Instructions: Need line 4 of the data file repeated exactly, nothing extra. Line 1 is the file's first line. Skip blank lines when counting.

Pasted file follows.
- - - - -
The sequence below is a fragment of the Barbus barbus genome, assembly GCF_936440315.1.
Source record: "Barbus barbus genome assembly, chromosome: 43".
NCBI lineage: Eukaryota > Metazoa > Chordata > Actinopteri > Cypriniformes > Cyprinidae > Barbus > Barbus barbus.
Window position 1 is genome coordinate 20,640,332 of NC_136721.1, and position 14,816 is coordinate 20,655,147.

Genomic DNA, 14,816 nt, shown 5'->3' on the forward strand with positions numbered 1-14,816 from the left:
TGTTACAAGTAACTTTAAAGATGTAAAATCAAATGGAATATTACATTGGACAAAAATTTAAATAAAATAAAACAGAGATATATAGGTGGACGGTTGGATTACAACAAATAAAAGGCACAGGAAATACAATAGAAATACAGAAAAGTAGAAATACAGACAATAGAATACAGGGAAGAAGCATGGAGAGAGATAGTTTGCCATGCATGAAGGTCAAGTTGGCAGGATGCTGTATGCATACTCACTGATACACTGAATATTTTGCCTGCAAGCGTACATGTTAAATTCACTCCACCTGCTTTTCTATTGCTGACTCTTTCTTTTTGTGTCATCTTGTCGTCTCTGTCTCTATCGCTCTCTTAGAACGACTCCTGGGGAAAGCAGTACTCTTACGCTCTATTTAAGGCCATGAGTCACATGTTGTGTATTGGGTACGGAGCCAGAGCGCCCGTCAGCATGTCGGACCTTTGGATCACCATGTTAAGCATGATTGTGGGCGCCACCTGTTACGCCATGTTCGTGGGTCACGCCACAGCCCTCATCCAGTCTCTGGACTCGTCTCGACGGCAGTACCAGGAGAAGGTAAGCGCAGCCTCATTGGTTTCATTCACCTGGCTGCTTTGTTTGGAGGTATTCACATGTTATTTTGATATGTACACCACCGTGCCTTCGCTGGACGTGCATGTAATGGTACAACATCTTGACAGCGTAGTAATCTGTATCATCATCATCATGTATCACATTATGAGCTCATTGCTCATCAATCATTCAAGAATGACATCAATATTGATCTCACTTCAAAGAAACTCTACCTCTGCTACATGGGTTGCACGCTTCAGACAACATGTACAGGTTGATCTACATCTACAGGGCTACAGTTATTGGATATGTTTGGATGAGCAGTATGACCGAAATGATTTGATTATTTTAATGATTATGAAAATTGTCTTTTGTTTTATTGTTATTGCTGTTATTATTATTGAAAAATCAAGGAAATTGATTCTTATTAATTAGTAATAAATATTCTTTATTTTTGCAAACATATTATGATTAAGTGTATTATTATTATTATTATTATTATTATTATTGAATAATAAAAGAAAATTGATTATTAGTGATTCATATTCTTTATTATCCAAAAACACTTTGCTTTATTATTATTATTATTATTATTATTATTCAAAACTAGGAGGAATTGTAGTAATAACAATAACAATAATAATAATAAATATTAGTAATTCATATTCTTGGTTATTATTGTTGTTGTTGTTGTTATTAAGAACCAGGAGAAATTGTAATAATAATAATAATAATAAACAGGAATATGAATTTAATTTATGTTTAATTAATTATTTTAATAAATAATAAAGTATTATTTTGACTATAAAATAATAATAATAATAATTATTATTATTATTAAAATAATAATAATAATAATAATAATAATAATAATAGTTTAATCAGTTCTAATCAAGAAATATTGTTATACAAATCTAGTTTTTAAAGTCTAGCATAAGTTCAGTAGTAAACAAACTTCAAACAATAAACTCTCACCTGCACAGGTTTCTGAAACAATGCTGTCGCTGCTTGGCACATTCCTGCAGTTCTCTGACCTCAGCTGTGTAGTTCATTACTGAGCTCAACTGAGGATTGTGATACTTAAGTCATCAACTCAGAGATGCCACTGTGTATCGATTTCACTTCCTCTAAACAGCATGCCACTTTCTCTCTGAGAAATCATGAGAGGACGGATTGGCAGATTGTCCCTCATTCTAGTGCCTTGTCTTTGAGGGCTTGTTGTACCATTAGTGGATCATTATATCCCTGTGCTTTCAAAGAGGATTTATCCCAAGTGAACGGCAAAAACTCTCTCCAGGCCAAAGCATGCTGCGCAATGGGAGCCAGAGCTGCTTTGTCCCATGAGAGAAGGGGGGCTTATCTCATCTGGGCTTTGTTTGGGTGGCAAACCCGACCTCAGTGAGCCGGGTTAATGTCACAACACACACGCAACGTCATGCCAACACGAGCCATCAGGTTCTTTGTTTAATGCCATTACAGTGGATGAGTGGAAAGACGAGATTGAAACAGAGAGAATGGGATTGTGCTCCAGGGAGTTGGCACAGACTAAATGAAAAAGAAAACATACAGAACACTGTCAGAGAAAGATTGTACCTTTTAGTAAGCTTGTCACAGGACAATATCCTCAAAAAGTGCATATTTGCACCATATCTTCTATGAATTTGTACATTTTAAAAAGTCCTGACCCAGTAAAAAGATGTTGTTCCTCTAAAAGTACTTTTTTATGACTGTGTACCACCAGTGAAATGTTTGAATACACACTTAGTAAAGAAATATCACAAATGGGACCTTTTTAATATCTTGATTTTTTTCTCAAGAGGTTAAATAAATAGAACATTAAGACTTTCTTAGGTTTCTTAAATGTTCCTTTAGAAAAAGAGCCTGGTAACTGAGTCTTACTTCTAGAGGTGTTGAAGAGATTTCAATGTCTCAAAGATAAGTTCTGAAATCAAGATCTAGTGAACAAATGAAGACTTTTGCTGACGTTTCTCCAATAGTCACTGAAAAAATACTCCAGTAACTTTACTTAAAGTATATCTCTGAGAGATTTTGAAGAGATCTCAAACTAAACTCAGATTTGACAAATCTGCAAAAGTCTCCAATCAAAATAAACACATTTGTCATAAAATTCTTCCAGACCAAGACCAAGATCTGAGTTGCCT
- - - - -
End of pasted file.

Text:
Window position 1 is genome coordinate 20,640,332 of NC_136721.1, and position 14,816 is coordinate 20,655,147.